ARTICULATION: The Mummy: ***, Anubis: **1/2, Misc. Stuff: ***1/2

The Mummy moves at the Big Five, and nowhere else – swivel head, shoulders, and hips. At the time this toy came out, that was the standard. It’s a little sad that we didn’t get anything more, but this was a different time. It’s also more than McFarlane would have given it a few years later, so there’s that.


The Anubis Statue only moves at its shoulders and waist. It is very stiff, and can really only take one or two poses – the packaging calls its swivel waist an “action feature.” Although it doesn’t really need to move more, this does feel somewhat lacking. It also takes some work to position its arms right to hold that staff, and swivel wrists would have gone a long way.


As for the rest of the set, the retractable platform slides easily but feels secure. The sarcophagus has a surprisingly complex double hinge, which allows for a lot of good open and half-open poses, as well as helping it balance, and works pretty well for what it needs to be. The snake is bendy, but feels kind of stiff, and you will probably leave yours fairly straight. Overall, the set is roughly what you could expect from the time period, though probably a little better than it sounds on paper.



Okay, it’s time to discuss the miscellany! The sarcophagus is the set’s biggest accessory, taking up more floor space than either figure! The sculptors (I believe it was the Four Horsemen) didn’t skimp on the details, and it is painted and sculpted both inside and out. The exterior is pretty standard for an Egyptian sarcophagus, which is exactly what’s needed, while the inside is decorated with hieroglyphics, or a scene out of the Book of the Dead, or something that I don’t really know. But it looks genuine! It’s also big enough to hold the Mummy, both with and without his scepter. The sarcophagus does have a tendency to overbalance and fall over when opened, but you can position the lid to keep it steady.


The Mummy’s scepter is a traditional shepherd’s crook – Pharaoh traditionally held one of those as well as a threshing flail, symbolizing that he was lord over agriculture as well as the city. Random trivia: That threshing flail? The same type of tool that later became nunchaku in Japan! Anyway, it fits in the Mummy’s right hand easily, and he can hold it however. It’s not too exciting, but it looks good and does what it needs to do. The Anubis statue’s staff is huge, weathered, and ornate, and also fits in its hands well enough. I like its pseudo-Ankh design, and I think it fits in with the rest of the set.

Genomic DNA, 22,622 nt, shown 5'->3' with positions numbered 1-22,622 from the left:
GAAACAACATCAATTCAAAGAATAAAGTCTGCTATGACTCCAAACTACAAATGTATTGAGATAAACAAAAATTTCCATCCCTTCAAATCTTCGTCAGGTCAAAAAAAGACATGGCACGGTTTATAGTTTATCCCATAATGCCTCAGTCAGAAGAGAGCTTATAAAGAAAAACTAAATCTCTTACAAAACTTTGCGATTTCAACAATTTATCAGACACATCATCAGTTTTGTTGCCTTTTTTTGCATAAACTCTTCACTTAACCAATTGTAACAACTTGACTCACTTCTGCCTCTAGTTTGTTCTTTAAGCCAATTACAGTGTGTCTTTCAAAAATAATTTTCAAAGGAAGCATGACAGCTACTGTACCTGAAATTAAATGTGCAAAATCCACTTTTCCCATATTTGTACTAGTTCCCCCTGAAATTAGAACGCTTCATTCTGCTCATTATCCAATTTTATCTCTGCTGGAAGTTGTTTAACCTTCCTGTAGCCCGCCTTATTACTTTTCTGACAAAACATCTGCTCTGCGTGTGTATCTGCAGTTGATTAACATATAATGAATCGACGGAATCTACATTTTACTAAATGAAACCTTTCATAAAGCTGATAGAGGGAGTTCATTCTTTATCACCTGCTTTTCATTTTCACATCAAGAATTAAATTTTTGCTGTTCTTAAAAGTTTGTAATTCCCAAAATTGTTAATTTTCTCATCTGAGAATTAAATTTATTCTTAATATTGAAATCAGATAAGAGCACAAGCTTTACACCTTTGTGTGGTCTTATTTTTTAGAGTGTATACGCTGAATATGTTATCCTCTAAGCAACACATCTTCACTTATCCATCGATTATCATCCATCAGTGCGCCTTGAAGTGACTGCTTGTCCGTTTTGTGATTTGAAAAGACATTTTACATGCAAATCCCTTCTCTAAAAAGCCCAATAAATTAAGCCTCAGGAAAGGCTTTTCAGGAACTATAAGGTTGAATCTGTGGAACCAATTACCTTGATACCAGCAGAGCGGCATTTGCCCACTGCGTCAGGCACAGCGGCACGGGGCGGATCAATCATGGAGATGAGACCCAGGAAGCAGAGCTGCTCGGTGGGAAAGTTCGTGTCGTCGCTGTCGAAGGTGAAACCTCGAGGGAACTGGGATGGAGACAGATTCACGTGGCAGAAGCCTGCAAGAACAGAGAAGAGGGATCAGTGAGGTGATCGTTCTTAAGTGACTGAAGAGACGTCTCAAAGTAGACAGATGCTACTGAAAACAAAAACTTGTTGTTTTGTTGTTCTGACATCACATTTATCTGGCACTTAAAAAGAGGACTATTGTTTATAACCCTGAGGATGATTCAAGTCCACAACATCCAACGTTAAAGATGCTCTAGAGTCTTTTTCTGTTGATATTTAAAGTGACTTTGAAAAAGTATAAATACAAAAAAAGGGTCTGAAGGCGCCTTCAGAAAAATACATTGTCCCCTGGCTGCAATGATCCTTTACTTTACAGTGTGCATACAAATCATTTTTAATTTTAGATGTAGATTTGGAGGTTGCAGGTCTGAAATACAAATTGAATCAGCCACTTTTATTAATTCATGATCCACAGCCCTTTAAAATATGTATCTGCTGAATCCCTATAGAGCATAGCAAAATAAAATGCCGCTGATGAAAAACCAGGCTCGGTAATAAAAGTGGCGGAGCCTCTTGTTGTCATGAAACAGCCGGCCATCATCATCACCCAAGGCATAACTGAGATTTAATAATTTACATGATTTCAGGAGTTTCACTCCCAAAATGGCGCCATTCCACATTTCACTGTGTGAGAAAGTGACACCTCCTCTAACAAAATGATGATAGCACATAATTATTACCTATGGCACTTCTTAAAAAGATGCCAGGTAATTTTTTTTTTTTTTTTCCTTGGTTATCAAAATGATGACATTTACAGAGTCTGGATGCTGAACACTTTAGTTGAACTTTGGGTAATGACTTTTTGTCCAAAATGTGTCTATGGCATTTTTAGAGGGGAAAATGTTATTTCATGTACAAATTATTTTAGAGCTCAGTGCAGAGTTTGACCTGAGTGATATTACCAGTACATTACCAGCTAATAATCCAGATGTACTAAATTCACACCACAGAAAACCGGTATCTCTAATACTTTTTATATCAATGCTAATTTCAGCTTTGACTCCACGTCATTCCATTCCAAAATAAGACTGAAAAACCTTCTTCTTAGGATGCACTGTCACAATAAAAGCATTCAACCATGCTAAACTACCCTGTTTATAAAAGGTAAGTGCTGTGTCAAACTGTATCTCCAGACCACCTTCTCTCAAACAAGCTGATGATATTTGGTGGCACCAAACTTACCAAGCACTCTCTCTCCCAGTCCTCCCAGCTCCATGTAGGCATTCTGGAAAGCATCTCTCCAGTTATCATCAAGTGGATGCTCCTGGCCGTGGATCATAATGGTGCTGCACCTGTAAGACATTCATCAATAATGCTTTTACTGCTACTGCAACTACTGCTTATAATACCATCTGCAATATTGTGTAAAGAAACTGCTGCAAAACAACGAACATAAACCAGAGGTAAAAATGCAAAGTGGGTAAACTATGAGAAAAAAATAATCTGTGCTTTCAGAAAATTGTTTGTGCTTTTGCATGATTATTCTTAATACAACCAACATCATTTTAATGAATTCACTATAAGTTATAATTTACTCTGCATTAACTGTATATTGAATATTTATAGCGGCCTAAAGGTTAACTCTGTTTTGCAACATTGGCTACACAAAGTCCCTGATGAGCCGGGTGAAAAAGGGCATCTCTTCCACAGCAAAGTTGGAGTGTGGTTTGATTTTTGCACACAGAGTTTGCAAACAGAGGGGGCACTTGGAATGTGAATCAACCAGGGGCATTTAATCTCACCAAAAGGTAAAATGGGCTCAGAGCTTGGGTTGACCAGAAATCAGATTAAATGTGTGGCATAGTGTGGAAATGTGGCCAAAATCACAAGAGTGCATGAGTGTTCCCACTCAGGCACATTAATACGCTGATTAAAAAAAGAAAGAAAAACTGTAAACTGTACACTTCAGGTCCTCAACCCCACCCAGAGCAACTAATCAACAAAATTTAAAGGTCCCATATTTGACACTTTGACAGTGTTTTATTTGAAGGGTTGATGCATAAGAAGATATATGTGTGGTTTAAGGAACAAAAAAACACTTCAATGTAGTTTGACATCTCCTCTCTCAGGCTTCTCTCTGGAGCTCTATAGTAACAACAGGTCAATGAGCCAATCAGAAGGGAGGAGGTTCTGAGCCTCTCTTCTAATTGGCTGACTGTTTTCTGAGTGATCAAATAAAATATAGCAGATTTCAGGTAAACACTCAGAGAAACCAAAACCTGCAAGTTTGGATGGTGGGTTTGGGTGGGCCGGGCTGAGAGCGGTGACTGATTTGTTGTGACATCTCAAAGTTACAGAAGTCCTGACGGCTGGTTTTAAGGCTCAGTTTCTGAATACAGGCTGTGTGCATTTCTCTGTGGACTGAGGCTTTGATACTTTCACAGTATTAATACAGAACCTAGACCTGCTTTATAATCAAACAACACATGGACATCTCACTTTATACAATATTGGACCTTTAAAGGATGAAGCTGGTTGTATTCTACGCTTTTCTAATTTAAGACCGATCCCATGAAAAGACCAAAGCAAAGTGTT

The play set also comes with two tiny jars, likely where the Mummy’s organs are kept. They are made of hard rubber, look good, and fit nicely on two little shelves in the set. Again, this isn’t anything special, but they are exactly what the set needed.


And finally, there is the snake pit’s two-headed snake. Something about the sculpt and paint seem awkward and off, somehow, out of place next to the rest of the set. It’s bad, it’s just not as good as any of the other pieces.


VALUE: ****

This set will run you anywhere from $10-$30. Obviously, it’s a better deal on the lower end of the spectrum, but I can’t complain too much either way. $30 does feel a little harsh, though this is one of the better play sets I’ve seen. It’s certainly one of McFarlane’s best.



This set is old, so watch the moving joints, beware the bendy snake, and generally make sure that everything is in working order.



With something this old, you have Amazon, eBay, and any vintage sellers around you. I got mine at a store, but I can’t guarantee the same for anybody else.



All of my minor nitpicks are due to this thing’s age – or rather, when it came out. For 1997, this set is incredible. By today’s standards, it’s still a pretty big bang for your buck. Nowadays, with the rising costs of plastic, you would be lucky to get one figure and half the terrain for the price, and the paint wouldn’t be nearly as good. I can live with diminished articulation and a misshapen snake in exchange for a really, really awesome Mummy diorama. And what’s more, McFarlane managed to keep the Mummy’s magical origins, avoiding the trap of making it just another zombie. Cheers, and Happy Halloween!


2 responses to “Life In Plastic: HALLOWEEN TOY REVIEW: The Mummy (McFarlane Monsters)

  1. Very cool set. The mummy looks similar to the recent Imhotep incarnation to me.I particularly like the Anubis statue.The jars are known as canopic jars, and as you mentioned, are indeed used for storing the internal organs (viscera).

  2. Pingback: Life In Plastic: HALLOWEEN TOY REVIEW: The Phantom of the Opera (McFarlane Monsters) | Nerditis·